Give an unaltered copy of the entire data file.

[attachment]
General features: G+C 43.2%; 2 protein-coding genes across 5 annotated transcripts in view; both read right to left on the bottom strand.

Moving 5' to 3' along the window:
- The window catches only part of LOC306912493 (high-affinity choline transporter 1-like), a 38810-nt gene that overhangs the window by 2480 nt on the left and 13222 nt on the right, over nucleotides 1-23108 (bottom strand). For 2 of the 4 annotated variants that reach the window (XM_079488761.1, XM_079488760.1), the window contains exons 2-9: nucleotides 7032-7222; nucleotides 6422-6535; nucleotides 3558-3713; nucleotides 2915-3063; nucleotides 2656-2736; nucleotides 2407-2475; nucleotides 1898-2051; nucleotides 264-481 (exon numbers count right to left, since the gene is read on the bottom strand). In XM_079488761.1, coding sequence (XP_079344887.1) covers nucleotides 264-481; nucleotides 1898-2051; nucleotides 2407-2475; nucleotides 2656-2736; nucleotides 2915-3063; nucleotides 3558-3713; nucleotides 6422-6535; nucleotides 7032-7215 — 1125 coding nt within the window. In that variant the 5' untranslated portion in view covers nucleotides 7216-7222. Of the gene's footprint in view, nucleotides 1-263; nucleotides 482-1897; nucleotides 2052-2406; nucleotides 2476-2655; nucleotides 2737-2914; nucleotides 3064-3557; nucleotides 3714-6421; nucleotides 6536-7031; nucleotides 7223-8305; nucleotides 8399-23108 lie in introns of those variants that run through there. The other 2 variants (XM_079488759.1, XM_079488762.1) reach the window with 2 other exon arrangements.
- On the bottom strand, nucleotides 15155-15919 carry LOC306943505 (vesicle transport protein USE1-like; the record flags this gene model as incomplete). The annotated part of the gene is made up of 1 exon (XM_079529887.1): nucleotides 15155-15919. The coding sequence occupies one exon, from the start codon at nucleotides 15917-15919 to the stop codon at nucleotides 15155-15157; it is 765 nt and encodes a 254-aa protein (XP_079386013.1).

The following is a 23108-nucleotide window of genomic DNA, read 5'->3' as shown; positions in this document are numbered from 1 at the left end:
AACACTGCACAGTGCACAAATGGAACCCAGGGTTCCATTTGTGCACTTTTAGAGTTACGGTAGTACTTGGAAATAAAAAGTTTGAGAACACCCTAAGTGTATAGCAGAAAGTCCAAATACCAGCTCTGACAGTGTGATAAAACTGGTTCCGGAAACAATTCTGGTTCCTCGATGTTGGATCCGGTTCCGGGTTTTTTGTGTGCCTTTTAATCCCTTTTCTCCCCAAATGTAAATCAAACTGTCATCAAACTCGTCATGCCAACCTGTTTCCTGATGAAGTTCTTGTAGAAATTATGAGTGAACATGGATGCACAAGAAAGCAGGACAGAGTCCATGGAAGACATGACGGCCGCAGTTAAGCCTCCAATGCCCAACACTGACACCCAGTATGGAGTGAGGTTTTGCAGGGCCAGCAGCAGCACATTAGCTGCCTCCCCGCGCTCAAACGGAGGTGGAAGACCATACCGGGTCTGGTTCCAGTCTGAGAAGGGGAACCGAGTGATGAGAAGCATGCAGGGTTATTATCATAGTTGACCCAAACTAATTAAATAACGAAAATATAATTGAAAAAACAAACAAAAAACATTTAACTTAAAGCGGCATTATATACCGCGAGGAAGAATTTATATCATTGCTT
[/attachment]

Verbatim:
General features: G+C 43.2%; 2 protein-coding genes across 5 annotated transcripts in view; both read right to left on the bottom strand.

Moving 5' to 3' along the window:
- The window catches only part of LOC306912493 (high-affinity choline transporter 1-like), a 38810-nt gene that overhangs the window by 2480 nt on the left and 13222 nt on the right, over nucleotides 1-23108 (bottom strand). For 2 of the 4 annotated variants that reach the window (XM_079488761.1, XM_079488760.1), the window contains exons 2-9: nucleotides 7032-7222; nucleotides 6422-6535; nucleotides 3558-3713; nucleotides 2915-3063; nucleotides 2656-2736; nucleotides 2407-2475; nucleotides 1898-2051; nucleotides 264-481 (exon numbers count right to left, since the gene is read on the bottom strand). In XM_079488761.1, coding sequence (XP_079344887.1) covers nucleotides 264-481; nucleotides 1898-2051; nucleotides 2407-2475; nucleotides 2656-2736; nucleotides 2915-3063; nucleotides 3558-3713; nucleotides 6422-6535; nucleotides 7032-7215 — 1125 coding nt within the window. In that variant the 5' untranslated portion in view covers nucleotides 7216-7222. Of the gene's footprint in view, nucleotides 1-263; nucleotides 482-1897; nucleotides 2052-2406; nucleotides 2476-2655; nucleotides 2737-2914; nucleotides 3064-3557; nucleotides 3714-6421; nucleotides 6536-7031; nucleotides 7223-8305; nucleotides 8399-23108 lie in introns of those variants that run through there. The other 2 variants (XM_079488759.1, XM_079488762.1) reach the window with 2 other exon arrangements.
- On the bottom strand, nucleotides 15155-15919 carry LOC306943505 (vesicle transport protein USE1-like; the record flags this gene model as incomplete). The annotated part of the gene is made up of 1 exon (XM_079529887.1): nucleotides 15155-15919. The coding sequence occupies one exon, from the start codon at nucleotides 15917-15919 to the stop codon at nucleotides 15155-15157; it is 765 nt and encodes a 254-aa protein (XP_079386013.1).

The following is a 23108-nucleotide window of genomic DNA, read 5'->3' as shown; positions in this document are numbered from 1 at the left end:
AACACTGCACAGTGCACAAATGGAACCCAGGGTTCCATTTGTGCACTTTTAGAGTTACGGTAGTACTTGGAAATAAAAAGTTTGAGAACACCCTAAGTGTATAGCAGAAAGTCCAAATACCAGCTCTGACAGTGTGATAAAACTGGTTCCGGAAACAATTCTGGTTCCTCGATGTTGGATCCGGTTCCGGGTTTTTTGTGTGCCTTTTAATCCCTTTTCTCCCCAAATGTAAATCAAACTGTCATCAAACTCGTCATGCCAACCTGTTTCCTGATGAAGTTCTTGTAGAAATTATGAGTGAACATGGATGCACAAGAAAGCAGGACAGAGTCCATGGAAGACATGACGGCCGCAGTTAAGCCTCCAATGCCCAACACTGACACCCAGTATGGAGTGAGGTTTTGCAGGGCCAGCAGCAGCACATTAGCTGCCTCCCCGCGCTCAAACGGAGGTGGAAGACCATACCGGGTCTGGTTCCAGTCTGAGAAGGGGAACCGAGTGATGAGAAGCATGCAGGGTTATTATCATAGTTGACCCAAACTAATTAAATAACGAAAATATAATTGAAAAAACAAACAAAAAACATTTAACTTAAAGCGGCATTATATACCGCGAGGAAGAATTTATATCATTGCTT